“Training needs to involve decisions, be entertaining and be fun. It must be relevant, engaging and challenging, though doable. It would be beneficial to build training that involves teams. It needs to allow students to...


...practice new knowledge and skills and also allow students to compare their performance to others.”

 

Peevy believes there are practical uses of extended reality, which refers to all real-and-virtual combined environments and human-machine interactions generated by computer technology and wearables, including augmented and virtual reality. Through the use of headsets that create their own environment, virtual reality provides training in complete immersion.

 

“There are no distractions,” Peevy stated. “You’re in a world that’s been created ideal for learning. You can focus on whatever it is. As we continue to learn about the practical application of this, there are ways this will become very beneficial in the future.”

 

In augmented reality, the headset overlays digital objects in the real world.

 

“It allows you to see the real world and see things over it that you actually can do and get a more realistic experience, so you can gain knowledge, as well as improve your skills and understanding of the topic without being in a dangerous environment,” Peevy said.

 

Gamification is the application of gaming mechanics to non-gaming environments and is used to increase knowledge and skills for specific industry tasks.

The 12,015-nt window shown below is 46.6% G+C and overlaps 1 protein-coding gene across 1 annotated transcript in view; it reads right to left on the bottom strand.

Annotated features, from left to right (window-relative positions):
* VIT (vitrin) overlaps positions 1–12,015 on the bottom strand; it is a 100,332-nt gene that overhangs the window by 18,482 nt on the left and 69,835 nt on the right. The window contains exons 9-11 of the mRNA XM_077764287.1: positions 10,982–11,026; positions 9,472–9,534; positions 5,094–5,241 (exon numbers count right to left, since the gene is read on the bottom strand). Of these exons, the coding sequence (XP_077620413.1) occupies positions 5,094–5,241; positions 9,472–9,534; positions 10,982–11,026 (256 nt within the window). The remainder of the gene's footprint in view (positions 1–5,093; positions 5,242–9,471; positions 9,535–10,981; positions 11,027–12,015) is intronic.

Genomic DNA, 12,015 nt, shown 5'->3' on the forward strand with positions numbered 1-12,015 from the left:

“The objective needs to be to gain new knowledge,” said Peevy. “You have the opportunity to apply this knowledge in a game and then practice your skills. You practice for accuracy and speed, and then when you apply that in the real world, you can be much more prepared, when done correctly.”

 

Peevy mentioned the value of video-based and online training as a means of engaging collision repair professionals. He suggested online training allows for an environment that’s “more engaging and more relaxed. It’s less formal, and it’s more...


...relatable and relevant. The interactive branching approach assesses how much you know over a series of questions and then ultimately can move you from a mainstream course design into a more basic or challenging position; it can adjust itself. Wherever you start is not important. Our goal is to bring everybody up to the same level, at your pace.”

 

Looking at technology’s impact on training content in the collision repair industry, Peevy stressed, given the speed of technological advances, I-CAR feels “the responsibility to work with the industry and collaborate with the industry to gain knowledge as quickly as we can. When a new technology shows up on the horizon, it’s our responsibility to explore and understand it. It may never go mainstream, but if it does, we’ll do our best to prepare the industry. We won’t wait for that technology to come to us.”

 

I-CAR is focused on providing relevant training for the many ongoing changes impacting the collision repair industry today and in the future. Peevy looked at some of the programs related to ADAS, EVs and I-CAR’s goals of figuring out "how we can do this differently, and we’ll continue to do that. We’d love to collaborate with anyone in the industry with interest or knowledge to share. We have this massive challenge that we all have to face with speed and momentum of change.”

 

Peevy encouraged collision repair industry professionals interested in collaborating on these exciting initiatives to contact him at Jeff.Peevy@i-car.com.

 

A replay of the July CIECAST is available online.

 

The next CIECAST, scheduled for Aug. 19 at 2 p.m. EST, will feature Marc Friedman, chief strategy officer, and Shivani Govil, chief product officer, of CCC Intelligent Solutions, as they discuss “Activating AI and Network Connections.”